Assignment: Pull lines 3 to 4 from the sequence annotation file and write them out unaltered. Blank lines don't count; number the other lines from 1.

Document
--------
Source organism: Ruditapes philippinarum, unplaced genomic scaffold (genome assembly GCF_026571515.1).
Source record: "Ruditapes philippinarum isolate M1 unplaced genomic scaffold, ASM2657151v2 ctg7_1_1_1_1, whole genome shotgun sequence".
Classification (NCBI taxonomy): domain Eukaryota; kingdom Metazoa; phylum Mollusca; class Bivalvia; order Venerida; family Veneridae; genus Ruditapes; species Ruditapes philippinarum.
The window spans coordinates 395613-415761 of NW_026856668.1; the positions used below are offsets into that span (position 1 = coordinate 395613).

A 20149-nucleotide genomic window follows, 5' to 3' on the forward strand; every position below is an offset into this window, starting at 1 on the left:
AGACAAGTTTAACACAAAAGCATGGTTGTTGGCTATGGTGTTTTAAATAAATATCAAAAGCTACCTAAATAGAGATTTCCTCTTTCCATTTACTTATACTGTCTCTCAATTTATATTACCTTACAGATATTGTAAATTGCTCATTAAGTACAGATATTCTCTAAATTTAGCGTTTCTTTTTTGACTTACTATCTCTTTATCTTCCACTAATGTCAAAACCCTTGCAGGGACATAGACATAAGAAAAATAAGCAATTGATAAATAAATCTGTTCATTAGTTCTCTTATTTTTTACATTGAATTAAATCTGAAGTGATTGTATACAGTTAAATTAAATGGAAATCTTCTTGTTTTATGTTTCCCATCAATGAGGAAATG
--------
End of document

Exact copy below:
Classification (NCBI taxonomy): domain Eukaryota; kingdom Metazoa; phylum Mollusca; class Bivalvia; order Venerida; family Veneridae; genus Ruditapes; species Ruditapes philippinarum.
The window spans coordinates 395613-415761 of NW_026856668.1; the positions used below are offsets into that span (position 1 = coordinate 395613).